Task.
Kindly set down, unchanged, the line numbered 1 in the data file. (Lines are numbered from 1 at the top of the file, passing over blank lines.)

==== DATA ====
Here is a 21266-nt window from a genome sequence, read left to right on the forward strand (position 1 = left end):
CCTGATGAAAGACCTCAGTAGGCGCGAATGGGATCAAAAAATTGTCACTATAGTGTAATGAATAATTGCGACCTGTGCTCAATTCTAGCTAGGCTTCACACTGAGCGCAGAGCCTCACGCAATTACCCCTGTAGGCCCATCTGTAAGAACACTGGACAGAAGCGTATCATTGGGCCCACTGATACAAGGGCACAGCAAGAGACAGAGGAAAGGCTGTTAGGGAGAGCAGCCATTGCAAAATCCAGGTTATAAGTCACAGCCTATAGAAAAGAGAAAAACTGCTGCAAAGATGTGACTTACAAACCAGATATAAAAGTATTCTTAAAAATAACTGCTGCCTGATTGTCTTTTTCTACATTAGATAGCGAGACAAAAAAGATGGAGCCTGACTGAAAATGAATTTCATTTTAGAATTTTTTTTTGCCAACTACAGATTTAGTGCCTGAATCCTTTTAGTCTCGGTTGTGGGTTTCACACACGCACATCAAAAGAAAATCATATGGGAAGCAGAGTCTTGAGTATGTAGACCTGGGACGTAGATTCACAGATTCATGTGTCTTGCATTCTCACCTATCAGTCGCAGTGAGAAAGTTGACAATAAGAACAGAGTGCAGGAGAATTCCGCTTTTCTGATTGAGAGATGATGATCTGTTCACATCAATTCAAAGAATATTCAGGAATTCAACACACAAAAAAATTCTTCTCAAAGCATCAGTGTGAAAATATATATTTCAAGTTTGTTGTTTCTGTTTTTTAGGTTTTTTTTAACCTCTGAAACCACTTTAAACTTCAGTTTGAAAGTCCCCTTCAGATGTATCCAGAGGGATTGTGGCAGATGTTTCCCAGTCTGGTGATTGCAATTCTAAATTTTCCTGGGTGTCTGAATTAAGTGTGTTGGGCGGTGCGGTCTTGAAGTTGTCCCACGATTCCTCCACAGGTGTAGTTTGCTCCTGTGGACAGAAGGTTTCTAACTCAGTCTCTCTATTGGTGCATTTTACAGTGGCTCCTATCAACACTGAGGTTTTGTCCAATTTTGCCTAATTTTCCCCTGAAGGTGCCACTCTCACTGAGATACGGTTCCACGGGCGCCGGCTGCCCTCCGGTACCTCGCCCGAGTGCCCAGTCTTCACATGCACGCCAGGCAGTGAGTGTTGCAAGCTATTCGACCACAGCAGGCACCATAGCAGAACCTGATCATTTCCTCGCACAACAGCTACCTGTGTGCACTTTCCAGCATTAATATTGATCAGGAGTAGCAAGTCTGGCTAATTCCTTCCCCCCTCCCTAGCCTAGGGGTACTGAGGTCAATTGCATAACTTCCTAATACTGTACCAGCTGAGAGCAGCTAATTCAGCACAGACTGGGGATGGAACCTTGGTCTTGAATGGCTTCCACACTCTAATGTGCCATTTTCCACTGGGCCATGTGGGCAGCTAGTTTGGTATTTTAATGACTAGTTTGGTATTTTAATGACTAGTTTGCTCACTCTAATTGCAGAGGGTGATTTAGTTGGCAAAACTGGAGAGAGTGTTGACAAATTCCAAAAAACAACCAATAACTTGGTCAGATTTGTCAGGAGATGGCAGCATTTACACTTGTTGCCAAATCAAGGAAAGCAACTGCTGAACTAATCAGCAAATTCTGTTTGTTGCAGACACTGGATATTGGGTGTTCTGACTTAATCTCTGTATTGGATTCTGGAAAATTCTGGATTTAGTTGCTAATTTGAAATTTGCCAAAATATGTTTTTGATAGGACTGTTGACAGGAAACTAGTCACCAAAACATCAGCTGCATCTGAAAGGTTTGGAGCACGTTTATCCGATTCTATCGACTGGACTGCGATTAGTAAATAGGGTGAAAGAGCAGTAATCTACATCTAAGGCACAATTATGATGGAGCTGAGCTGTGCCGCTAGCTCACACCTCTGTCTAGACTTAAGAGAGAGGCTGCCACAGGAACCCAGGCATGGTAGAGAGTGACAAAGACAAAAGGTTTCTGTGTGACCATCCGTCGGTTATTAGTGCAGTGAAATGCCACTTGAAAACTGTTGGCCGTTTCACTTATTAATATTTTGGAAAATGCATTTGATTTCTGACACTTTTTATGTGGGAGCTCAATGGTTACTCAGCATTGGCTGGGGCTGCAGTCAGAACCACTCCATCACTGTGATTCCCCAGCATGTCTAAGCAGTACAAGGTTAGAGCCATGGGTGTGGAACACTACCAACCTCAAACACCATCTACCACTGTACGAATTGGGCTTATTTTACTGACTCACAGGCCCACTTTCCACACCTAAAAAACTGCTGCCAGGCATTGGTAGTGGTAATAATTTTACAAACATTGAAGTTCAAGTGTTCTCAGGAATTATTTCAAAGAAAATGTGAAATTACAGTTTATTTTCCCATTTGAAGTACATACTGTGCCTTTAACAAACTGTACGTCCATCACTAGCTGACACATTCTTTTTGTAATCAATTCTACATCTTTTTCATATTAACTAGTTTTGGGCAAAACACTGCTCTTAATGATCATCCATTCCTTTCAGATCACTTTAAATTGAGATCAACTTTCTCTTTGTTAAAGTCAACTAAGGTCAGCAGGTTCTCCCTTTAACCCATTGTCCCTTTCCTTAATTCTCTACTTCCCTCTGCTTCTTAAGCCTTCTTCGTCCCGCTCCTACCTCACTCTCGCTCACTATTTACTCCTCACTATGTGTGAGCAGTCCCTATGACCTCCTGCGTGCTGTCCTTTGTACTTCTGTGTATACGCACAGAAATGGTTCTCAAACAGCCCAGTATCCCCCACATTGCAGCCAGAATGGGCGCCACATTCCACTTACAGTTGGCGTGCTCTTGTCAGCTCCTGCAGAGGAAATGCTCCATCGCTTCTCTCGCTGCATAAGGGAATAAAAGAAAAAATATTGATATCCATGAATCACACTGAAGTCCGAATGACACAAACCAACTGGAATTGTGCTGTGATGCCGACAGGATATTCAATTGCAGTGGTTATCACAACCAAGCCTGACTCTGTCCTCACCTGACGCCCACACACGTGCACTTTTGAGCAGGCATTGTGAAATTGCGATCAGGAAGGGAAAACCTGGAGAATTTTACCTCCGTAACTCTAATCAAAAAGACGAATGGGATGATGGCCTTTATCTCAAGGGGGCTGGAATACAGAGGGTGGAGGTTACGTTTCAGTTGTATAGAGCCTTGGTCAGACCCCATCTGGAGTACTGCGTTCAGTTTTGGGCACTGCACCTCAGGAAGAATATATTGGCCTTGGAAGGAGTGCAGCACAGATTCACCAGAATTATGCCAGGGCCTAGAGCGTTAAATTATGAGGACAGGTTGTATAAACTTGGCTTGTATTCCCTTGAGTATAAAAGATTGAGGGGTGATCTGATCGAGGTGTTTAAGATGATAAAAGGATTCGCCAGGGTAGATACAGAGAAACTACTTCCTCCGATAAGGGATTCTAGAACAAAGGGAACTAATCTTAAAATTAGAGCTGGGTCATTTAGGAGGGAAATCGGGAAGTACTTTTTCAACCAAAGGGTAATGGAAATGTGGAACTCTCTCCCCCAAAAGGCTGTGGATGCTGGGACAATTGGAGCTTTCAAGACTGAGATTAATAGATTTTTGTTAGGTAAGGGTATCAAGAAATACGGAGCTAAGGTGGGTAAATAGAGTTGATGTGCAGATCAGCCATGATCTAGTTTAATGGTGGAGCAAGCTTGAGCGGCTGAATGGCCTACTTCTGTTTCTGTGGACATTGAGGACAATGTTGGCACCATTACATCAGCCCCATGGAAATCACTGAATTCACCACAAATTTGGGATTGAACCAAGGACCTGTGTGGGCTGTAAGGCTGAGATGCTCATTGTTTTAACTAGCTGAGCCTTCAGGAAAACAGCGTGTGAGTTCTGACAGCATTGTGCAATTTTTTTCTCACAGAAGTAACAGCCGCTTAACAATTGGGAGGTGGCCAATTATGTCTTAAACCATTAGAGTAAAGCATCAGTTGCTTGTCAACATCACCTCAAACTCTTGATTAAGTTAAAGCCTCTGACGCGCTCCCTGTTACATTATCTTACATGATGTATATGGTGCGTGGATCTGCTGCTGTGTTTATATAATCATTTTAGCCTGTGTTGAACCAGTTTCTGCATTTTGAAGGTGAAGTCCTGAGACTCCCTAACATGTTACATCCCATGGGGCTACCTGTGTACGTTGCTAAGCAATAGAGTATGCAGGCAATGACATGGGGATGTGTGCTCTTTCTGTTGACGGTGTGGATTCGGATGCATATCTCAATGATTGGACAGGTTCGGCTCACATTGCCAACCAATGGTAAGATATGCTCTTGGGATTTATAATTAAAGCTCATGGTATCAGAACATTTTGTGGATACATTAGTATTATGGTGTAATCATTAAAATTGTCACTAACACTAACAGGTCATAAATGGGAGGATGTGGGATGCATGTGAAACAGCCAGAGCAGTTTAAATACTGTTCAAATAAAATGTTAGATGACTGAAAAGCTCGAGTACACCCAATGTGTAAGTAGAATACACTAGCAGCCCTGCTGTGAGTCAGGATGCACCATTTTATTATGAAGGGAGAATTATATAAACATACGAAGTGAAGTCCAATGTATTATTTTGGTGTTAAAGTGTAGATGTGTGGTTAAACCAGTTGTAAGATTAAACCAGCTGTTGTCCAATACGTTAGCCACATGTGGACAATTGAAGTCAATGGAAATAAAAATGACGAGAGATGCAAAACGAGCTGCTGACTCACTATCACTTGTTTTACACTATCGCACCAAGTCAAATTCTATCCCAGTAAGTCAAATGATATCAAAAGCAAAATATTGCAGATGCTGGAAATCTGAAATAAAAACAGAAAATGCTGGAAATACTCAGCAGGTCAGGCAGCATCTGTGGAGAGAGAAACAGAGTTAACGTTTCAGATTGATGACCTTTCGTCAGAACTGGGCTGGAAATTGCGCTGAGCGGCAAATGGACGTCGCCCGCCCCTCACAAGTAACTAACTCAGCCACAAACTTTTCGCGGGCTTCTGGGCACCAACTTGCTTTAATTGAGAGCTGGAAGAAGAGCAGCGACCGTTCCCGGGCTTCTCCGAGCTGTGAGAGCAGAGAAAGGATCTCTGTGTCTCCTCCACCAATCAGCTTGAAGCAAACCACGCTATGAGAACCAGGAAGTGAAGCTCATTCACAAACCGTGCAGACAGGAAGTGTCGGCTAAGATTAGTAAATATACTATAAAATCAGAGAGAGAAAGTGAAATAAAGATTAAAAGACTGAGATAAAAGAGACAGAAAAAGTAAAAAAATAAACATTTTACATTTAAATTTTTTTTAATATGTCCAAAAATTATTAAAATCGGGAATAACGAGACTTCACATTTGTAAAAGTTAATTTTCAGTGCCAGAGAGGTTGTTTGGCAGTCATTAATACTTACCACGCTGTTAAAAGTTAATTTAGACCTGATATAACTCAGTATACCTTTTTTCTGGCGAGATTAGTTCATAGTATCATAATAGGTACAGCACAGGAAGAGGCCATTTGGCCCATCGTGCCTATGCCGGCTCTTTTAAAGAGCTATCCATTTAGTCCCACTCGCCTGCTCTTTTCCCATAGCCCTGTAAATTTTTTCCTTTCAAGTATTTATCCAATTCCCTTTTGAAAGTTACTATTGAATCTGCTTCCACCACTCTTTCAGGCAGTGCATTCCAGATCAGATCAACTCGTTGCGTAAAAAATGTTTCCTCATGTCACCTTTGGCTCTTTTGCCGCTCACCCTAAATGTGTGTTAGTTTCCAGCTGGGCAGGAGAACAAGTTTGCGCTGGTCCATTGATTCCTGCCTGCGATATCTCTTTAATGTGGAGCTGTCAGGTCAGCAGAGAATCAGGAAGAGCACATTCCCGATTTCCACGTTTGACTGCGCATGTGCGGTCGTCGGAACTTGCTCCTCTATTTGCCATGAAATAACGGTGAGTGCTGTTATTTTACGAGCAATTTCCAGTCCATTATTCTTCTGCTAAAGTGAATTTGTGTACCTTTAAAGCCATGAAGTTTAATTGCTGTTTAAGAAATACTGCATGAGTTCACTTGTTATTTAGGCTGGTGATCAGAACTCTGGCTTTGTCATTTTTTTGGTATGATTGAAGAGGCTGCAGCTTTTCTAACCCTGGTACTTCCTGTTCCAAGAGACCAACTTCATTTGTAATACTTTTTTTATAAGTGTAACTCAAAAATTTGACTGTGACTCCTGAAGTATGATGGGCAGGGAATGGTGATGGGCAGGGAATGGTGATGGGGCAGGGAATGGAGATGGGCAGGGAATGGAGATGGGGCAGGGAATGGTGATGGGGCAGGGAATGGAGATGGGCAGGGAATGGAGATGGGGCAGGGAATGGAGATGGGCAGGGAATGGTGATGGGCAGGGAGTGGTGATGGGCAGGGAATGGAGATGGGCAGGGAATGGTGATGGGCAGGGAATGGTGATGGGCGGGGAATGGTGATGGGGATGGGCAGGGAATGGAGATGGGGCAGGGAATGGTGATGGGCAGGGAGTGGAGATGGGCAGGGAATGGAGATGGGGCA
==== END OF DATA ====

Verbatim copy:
Here is a 21266-nt window from a genome sequence, read left to right on the forward strand (position 1 = left end):